Many times, the most difficult thing a PMP project manager must do is determine who’s on first. With so many people on a team, knowing the delineation between the roles of project manager and all the team members can be confusing. In many environments, individuals wear multiple hats, such as the project manager who doubles as the business analyst, or fills a technical role. In our experience with project management, we’ve observed key trends between project managers and team players and want to share those trends that define great team leaders and exceptional team players, acknowledging that both roles are equally critical. Later, we will also identify some project management pitfalls that entrap the project manager and impact project success.
What really makes a PMP project manager a great team leader? The exceptional team leader is applying best practices. Companies often look to hire project management professionals with that attribute: they have devoted time to actually study and learn best practices. That may mean joining The Project Management Institute (PMI), an organization that manages and maintains best practices, or perhaps becoming familiar with PRINCE2 best practices. , or perhaps working with your own organization to develop their own. In any event, an exceptional team leader takes the time and has the discipline and focus to actually learn and keep current on best practices.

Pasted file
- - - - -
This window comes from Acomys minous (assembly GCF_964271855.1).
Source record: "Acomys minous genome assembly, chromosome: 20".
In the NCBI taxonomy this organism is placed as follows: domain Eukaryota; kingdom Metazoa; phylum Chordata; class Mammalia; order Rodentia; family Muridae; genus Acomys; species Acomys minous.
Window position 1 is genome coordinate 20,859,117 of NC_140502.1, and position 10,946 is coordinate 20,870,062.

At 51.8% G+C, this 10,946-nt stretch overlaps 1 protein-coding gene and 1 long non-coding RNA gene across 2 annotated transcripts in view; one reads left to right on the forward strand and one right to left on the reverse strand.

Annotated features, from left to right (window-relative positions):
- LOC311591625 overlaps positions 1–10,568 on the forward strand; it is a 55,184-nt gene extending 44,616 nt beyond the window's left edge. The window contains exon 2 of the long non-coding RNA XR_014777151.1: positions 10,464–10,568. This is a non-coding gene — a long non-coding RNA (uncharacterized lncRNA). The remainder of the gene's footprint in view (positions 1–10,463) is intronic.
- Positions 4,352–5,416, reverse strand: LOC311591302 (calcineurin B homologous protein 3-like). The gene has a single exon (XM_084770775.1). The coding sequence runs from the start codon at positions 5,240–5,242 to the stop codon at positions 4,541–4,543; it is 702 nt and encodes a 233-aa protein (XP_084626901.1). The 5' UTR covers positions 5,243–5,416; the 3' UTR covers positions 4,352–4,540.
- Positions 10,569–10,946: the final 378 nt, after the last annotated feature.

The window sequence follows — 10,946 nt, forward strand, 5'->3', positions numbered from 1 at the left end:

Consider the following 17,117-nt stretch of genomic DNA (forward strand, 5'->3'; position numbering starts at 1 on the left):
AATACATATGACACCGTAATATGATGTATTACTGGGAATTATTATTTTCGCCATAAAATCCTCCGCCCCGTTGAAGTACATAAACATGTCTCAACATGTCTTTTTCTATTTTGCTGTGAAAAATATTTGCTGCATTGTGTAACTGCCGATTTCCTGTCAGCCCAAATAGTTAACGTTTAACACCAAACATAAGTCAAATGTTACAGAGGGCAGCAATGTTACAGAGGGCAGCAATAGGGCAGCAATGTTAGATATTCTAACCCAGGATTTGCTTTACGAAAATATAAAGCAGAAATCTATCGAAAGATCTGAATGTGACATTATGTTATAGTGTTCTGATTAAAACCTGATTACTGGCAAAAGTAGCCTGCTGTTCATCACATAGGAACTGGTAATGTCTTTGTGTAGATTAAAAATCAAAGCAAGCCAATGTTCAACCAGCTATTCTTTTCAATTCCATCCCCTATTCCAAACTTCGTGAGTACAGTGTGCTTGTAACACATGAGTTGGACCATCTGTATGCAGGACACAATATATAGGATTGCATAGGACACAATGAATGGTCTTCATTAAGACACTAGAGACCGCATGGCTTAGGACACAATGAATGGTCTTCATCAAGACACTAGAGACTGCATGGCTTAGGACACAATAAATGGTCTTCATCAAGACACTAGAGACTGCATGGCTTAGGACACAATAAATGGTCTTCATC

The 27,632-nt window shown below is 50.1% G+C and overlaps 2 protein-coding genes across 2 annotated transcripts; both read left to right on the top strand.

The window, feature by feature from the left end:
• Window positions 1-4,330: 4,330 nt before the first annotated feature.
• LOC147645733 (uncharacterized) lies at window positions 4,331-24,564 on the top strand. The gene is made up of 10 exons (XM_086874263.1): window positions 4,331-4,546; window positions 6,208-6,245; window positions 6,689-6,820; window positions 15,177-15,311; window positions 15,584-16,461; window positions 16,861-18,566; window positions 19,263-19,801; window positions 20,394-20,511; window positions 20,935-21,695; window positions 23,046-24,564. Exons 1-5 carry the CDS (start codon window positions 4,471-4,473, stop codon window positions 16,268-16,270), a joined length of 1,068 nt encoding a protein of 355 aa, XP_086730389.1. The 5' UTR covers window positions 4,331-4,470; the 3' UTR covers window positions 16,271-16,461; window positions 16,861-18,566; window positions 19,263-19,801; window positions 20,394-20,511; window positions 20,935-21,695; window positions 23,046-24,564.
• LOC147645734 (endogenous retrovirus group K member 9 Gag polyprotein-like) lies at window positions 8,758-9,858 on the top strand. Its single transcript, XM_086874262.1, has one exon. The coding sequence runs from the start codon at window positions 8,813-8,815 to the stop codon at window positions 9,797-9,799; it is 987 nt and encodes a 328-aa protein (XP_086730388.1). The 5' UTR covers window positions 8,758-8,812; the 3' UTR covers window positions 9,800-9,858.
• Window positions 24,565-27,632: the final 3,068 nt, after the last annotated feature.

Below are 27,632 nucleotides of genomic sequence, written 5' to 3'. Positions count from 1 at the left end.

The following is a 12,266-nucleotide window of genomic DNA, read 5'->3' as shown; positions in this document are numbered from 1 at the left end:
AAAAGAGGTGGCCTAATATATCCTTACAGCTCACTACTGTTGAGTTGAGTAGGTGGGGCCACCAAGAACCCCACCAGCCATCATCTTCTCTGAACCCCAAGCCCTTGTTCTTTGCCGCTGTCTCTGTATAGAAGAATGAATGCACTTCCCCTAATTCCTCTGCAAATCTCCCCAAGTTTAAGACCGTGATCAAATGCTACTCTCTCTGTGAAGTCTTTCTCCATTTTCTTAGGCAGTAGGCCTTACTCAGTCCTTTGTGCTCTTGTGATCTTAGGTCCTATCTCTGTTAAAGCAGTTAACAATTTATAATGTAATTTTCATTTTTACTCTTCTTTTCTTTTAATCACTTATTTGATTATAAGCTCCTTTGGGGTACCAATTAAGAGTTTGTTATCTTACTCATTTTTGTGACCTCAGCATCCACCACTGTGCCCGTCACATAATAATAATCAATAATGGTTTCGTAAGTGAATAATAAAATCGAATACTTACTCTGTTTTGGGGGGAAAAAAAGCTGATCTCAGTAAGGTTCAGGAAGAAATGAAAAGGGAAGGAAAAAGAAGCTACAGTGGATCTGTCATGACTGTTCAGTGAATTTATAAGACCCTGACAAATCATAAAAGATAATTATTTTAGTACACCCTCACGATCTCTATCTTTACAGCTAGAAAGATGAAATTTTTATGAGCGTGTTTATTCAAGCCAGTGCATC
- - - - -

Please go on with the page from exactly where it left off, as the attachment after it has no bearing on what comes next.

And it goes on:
Training is also a trademark of PMP project managers who are great team leaders – they are investing time, money, and energy in staying up-to-date with their professional development.
It doesn’t matter if it’s online training, self-paced downloadables, webinars or traditional course room lectures; there are countless options for project management training.
A third trend is conference attendance. There are project management conferences all over the world, nationally and locally. Conferences give project managers the opportunity to share ideas with peers and learn from thought leaders/researchers that are bringing new insights to the field of best practices.
A fourth trend is using project management software. There are still many large consultancies that conduct corporate assessments, even on Fortune 500 companies, without using any type of project management software, despite all the different choices available today. I know of a large, profitable, global insurance company whose team members as of today are still using paper to track task activities on a project. It can be done, but an exceptional team leader will go the distance to evaluate project management software and make recommendations to the team and company to implement.
An exceptional team leader also uses project management templates. By bringing together a core set of templates for the team and project, time is saved and greater efficiency and project effectiveness becomes possible. Consistency in using templates will actually begin to mature not only your project but the organization as well.
If you found these tips from Jennifer Bridges, PMP (formerly, Jennifer Whitt) of value and are a PMP looking to earn PMI PDUs, you might be interested in her self-paced, downloadable courses at PDUs2Go.com.
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